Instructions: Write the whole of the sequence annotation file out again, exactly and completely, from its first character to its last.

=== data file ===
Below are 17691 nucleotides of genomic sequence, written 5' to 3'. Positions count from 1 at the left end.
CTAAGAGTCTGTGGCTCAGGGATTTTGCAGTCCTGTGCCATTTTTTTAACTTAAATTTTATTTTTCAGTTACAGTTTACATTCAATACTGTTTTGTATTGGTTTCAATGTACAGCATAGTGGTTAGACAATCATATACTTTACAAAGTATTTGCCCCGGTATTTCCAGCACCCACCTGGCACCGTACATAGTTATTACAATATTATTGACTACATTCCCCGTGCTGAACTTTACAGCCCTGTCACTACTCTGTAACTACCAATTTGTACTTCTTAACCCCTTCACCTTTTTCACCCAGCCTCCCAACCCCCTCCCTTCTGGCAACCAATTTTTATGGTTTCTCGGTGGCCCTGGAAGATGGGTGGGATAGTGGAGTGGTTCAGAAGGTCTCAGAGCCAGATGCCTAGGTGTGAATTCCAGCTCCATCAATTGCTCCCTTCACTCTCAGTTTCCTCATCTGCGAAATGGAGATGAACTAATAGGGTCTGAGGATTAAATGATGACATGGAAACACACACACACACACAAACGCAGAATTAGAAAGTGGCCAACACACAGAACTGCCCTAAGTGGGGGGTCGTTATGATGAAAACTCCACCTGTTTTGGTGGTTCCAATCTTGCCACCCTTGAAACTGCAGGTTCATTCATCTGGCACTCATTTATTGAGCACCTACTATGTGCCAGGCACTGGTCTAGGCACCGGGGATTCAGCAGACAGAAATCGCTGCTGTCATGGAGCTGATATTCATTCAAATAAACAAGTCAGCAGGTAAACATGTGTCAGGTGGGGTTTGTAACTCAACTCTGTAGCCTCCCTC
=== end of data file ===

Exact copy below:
Below are 17691 nucleotides of genomic sequence, written 5' to 3'. Positions count from 1 at the left end.
CTAAGAGTCTGTGGCTCAGGGATTTTGCAGTCCTGTGCCATTTTTTTAACTTAAATTTTATTTTTCAGTTACAGTTTACATTCAATACTGTTTTGTATTGGTTTCAATGTACAGCATAGTGGTTAGACAATCATATACTTTACAAAGTATTTGCCCCGGTATTTCCAGCACCCACCTGGCACCGTACATAGTTATTACAATATTATTGACTACATTCCCCGTGCTGAACTTTACAGCCCTGTCACTACTCTGTAACTACCAATTTGTACTTCTTAACCCCTTCACCTTTTTCACCCAGCCTCCCAACCCCCTCCCTTCTGGCAACCAATTTTTATGGTTTCTCGGTGGCCCTGGAAGATGGGTGGGATAGTGGAGTGGTTCAGAAGGTCTCAGAGCCAGATGCCTAGGTGTGAATTCCAGCTCCATCAATTGCTCCCTTCACTCTCAGTTTCCTCATCTGCGAAATGGAGATGAACTAATAGGGTCTGAGGATTAAATGATGACATGGAAACACACACACACACACAAACGCAGAATTAGAAAGTGGCCAACACACAGAACTGCCCTAAGTGGGGGGTCGTTATGATGAAAACTCCACCTGTTTTGGTGGTTCCAATCTTGCCACCCTTGAAACTGCAGGTTCATTCATCTGGCACTCATTTATTGAGCACCTACTATGTGCCAGGCACTGGTCTAGGCACCGGGGATTCAGCAGACAGAAATCGCTGCTGTCATGGAGCTGATATTCATTCAAATAAACAAGTCAGCAGGTAAACATGTGTCAGGTGGGGTTTGTAACTCAACTCTGTAGCCTCCCTC